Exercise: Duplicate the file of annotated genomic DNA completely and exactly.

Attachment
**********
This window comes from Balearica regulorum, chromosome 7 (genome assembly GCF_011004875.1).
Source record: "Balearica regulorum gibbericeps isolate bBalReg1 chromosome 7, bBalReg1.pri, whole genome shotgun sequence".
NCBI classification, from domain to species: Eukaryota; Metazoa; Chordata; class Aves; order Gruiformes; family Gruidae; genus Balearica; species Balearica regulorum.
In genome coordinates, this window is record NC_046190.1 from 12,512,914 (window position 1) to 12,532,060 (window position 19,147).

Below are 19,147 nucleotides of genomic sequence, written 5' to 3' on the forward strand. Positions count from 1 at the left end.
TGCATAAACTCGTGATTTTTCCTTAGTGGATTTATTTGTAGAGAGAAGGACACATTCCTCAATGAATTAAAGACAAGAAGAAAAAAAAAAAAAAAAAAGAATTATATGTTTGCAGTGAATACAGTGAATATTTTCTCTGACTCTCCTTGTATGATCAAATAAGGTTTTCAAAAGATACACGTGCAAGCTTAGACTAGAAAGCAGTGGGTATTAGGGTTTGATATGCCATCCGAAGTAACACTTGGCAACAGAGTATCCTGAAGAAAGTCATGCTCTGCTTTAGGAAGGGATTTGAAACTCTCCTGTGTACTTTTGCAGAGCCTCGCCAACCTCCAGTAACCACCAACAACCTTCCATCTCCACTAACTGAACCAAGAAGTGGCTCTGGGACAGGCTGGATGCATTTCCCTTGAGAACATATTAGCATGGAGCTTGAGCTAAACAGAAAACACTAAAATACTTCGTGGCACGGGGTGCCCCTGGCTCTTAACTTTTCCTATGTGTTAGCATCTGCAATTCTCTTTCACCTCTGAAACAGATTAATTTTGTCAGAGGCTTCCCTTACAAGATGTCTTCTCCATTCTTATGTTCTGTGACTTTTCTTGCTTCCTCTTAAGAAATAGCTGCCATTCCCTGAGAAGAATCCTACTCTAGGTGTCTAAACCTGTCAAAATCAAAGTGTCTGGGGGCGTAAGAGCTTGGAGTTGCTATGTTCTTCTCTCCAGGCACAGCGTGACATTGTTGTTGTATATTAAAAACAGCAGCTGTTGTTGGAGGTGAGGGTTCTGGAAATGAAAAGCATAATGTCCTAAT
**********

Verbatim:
This window comes from Balearica regulorum, chromosome 7 (genome assembly GCF_011004875.1).
Source record: "Balearica regulorum gibbericeps isolate bBalReg1 chromosome 7, bBalReg1.pri, whole genome shotgun sequence".
NCBI classification, from domain to species: Eukaryota; Metazoa; Chordata; class Aves; order Gruiformes; family Gruidae; genus Balearica; species Balearica regulorum.
In genome coordinates, this window is record NC_046190.1 from 12,512,914 (window position 1) to 12,532,060 (window position 19,147).

Below are 19,147 nucleotides of genomic sequence, written 5' to 3' on the forward strand. Positions count from 1 at the left end.
TGCATAAACTCGTGATTTTTCCTTAGTGGATTTATTTGTAGAGAGAAGGACACATTCCTCAATGAATTAAAGACAAGAAGAAAAAAAAAAAAAAAAAAGAATTATATGTTTGCAGTGAATACAGTGAATATTTTCTCTGACTCTCCTTGTATGATCAAATAAGGTTTTCAAAAGATACACGTGCAAGCTTAGACTAGAAAGCAGTGGGTATTAGGGTTTGATATGCCATCCGAAGTAACACTTGGCAACAGAGTATCCTGAAGAAAGTCATGCTCTGCTTTAGGAAGGGATTTGAAACTCTCCTGTGTACTTTTGCAGAGCCTCGCCAACCTCCAGTAACCACCAACAACCTTCCATCTCCACTAACTGAACCAAGAAGTGGCTCTGGGACAGGCTGGATGCATTTCCCTTGAGAACATATTAGCATGGAGCTTGAGCTAAACAGAAAACACTAAAATACTTCGTGGCACGGGGTGCCCCTGGCTCTTAACTTTTCCTATGTGTTAGCATCTGCAATTCTCTTTCACCTCTGAAACAGATTAATTTTGTCAGAGGCTTCCCTTACAAGATGTCTTCTCCATTCTTATGTTCTGTGACTTTTCTTGCTTCCTCTTAAGAAATAGCTGCCATTCCCTGAGAAGAATCCTACTCTAGGTGTCTAAACCTGTCAAAATCAAAGTGTCTGGGGGCGTAAGAGCTTGGAGTTGCTATGTTCTTCTCTCCAGGCACAGCGTGACATTGTTGTTGTATATTAAAAACAGCAGCTGTTGTTGGAGGTGAGGGTTCTGGAAATGAAAAGCATAATGTCCTAAT